The new academic year is now underway, and a new bunch of eager first year PhD students are dipping their toes into a three-to-four year journey to their doctorate. So, we’ve collated some advice from the more experienced among us! The idea behind the following tidbits of advice is that they are things we would tell our younger selves if we could go back to day 1…
“Make sure you and your supervisor set out expectations and at least a vague timeline at the start, that way you will know you’re on track.”
“Write code as if you’re giving it to someone else – one day you might have to.”
Even if you don’t give your code to another use, in a year’s time you’ll have forgotten what it does! Related to this, it’s useful to keep good “readme” documents to note where all your code is, how to run things, etcetera. Also, if you think you’re going to present a plot at some point – in a talk, paper, or even your thesis, make a final version at the time (using appropriately accessible colour maps and big enough labels), plus note down where you’ve stored the code you used to make it.
“Learn and use git/github (or at least get familiar with the 3 basic commands of: git add, commit, push) ASAP! This means that if you take a wrong turn in your code (you will), you can painlessly ‘revert’ to a stage before you made a mess.”
“Read papers with your literature review in mind. If you can’t see where the paper will fit in your literature review, either reconsider your literature review… or find a more relevant paper.”
“Write down everything you learn, or facts you are told – you never know when you’ll need a piece of information again.”
But also be prepared to have not really followed any of this advice properly until you regurgitate it to new students in your fourth year and wonder why you haven’t been doing any of it up until now.
“Try to keep up a good routine – it’s much easier to get out of bed when you’re having a slow work week if that’s what your body is used to.”
“You’ll be amazed at how much you’ll learn and master without even realising.”
“Don’t compare yourself to others.”
Every PhD project is unique, as is every student. During a PhD, you’re looking into the unknown. Maybe you’ll get lucky (with some hard work) and have some really interesting results, or it might be a bit of a battle. Some projects are more suited to regular publications, others less so – this doesn’t necessarily reflect your individual abilities. In addition, everyone has different background knowledge and motivation for doing a PhD.
“Not every day has to be maximum productivity, that’s okay!”
“Some days are great, others are rubbish. Like life, really.”
“Make friends with other PhD students. It’s nice to have someone who might make you cake when you feel sad, or happy.”
This is so true. A PhD is quite a unique experience and lots of people don’t really get it, thinking it’s just like another undergrad. Sometimes it’s really useful to have someone who understands the stress of some code just not working, or the dread of a blank page where your monitoring committee report should be. It’s also helpful to get to know people in the years above, or even post-docs, since they’ve probably already gone through what you’re experiencing.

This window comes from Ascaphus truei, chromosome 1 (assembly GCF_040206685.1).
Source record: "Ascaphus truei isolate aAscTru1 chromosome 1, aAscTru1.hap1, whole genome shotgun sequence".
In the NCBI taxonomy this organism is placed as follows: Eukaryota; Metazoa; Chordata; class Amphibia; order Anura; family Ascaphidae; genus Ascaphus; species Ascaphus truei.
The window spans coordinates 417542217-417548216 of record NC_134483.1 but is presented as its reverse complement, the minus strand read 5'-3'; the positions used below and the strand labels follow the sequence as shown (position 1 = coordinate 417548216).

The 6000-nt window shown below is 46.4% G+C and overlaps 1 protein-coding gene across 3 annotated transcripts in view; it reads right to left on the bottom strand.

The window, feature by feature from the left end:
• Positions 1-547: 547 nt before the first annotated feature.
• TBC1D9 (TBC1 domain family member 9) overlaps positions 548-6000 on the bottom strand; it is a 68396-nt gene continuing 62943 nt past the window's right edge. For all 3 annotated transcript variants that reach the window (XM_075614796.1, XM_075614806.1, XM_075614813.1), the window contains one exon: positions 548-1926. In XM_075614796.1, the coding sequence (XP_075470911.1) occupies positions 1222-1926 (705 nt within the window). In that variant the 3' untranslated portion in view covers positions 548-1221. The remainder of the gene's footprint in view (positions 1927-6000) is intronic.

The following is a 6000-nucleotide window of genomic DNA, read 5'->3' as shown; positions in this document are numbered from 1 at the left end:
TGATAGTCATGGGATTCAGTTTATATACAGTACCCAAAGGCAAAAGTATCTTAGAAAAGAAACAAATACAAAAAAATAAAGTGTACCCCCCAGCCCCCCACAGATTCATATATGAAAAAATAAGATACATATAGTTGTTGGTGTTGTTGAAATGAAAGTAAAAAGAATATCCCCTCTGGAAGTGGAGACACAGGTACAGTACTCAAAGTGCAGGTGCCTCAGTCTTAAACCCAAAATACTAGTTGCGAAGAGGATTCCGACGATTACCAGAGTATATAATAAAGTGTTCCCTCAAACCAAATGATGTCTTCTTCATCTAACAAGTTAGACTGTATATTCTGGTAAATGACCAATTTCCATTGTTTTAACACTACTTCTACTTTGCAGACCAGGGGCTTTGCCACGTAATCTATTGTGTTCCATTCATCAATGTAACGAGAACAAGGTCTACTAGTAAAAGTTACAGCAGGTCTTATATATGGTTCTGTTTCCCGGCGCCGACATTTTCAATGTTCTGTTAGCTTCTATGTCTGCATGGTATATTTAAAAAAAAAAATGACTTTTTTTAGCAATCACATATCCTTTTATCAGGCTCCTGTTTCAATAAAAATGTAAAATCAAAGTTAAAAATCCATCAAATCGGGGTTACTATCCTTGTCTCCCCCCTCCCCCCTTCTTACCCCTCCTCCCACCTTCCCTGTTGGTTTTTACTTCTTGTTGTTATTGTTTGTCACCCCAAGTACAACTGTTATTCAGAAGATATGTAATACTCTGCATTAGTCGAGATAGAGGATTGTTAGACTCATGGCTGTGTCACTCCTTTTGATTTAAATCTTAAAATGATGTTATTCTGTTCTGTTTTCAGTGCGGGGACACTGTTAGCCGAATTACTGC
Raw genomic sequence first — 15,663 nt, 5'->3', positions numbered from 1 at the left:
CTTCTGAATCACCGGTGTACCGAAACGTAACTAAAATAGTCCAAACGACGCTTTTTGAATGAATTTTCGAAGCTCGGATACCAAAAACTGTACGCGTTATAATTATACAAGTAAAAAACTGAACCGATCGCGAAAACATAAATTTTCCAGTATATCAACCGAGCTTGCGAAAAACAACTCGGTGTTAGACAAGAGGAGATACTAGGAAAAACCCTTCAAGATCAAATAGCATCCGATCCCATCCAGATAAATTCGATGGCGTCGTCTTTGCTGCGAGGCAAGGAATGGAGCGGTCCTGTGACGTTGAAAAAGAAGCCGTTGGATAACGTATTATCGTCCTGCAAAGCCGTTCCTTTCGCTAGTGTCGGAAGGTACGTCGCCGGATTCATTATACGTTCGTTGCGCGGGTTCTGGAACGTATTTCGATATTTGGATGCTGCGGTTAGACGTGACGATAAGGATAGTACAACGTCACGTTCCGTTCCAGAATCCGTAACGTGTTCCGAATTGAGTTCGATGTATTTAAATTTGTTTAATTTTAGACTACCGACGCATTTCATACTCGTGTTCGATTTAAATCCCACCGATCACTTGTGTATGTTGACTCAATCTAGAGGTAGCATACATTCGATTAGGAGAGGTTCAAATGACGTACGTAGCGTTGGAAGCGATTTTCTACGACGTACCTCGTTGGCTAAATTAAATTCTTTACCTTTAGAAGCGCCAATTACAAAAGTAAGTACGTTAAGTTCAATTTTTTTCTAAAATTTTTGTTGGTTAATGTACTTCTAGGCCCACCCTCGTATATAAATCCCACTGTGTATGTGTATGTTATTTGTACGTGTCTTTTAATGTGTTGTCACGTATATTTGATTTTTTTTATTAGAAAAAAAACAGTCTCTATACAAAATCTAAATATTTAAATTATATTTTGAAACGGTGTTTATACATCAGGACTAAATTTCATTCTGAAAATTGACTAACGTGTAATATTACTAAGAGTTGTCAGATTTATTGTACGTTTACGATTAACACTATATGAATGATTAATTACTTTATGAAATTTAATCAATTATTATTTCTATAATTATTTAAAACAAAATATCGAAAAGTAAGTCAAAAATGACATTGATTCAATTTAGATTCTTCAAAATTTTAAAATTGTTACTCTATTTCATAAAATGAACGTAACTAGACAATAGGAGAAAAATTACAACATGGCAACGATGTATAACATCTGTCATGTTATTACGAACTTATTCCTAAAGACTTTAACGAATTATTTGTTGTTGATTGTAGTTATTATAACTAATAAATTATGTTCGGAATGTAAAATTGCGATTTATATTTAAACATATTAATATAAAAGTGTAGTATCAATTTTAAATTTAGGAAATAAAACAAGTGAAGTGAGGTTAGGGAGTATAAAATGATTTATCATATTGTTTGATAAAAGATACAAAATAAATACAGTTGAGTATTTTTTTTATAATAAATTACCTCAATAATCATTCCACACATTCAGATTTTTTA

“Make friends and join clubs and societies with people that aren’t doing PhDs.”
Sometimes it’s important to get out of the PhD “bubble” and put things in perspective. Keeping in touch with friends that have “real” jobs (for want of a better word) can be a nice reminder of some of the benefits of PhD life – such as flexible hours (you don’t have to be in before 9 every day) or not having to wear formal business attire.
“Try to keep your weekends free – it’s great for your sanity!”
“Take holiday! You are expected to.”
“Don’t feel guilty for not cheering up when people tell you everything’s okay. It almost invariably is, but sometimes it all gets a bit much and you’ll feel bad for a while, that’s totally normal!”
Yes, it’s totally okay to have a couple of bad days. Remember, this can often be true of people with ‘real’ jobs, it isn’t just unique to the PhD experience! However, if you’re feeling bad for a long period of time, it’s important to acknowledge that this isn’t okay and you don’t have to feel like that. It might be helpful to let your supervisor know that you’re having a bit of a hard time, for whatever reason, and work might be slow for a while. There are also lots of support systems available. For students at Reading, you can find out more about the Counselling and Wellbeing Service here (http://www.reading.ac.uk/cou/counselling-services-landing.aspx). A PhD is hard work, but it should be a fundamentally enjoyable experience!
“No poking your supervisor with a stick. They don’t appreciate it.”
(…no, we don’t get it either)
Co-written by Simon Lee and Sally Woodhouse, with anonymous pieces of advice collected from various PhD students in the Department of Meteorology.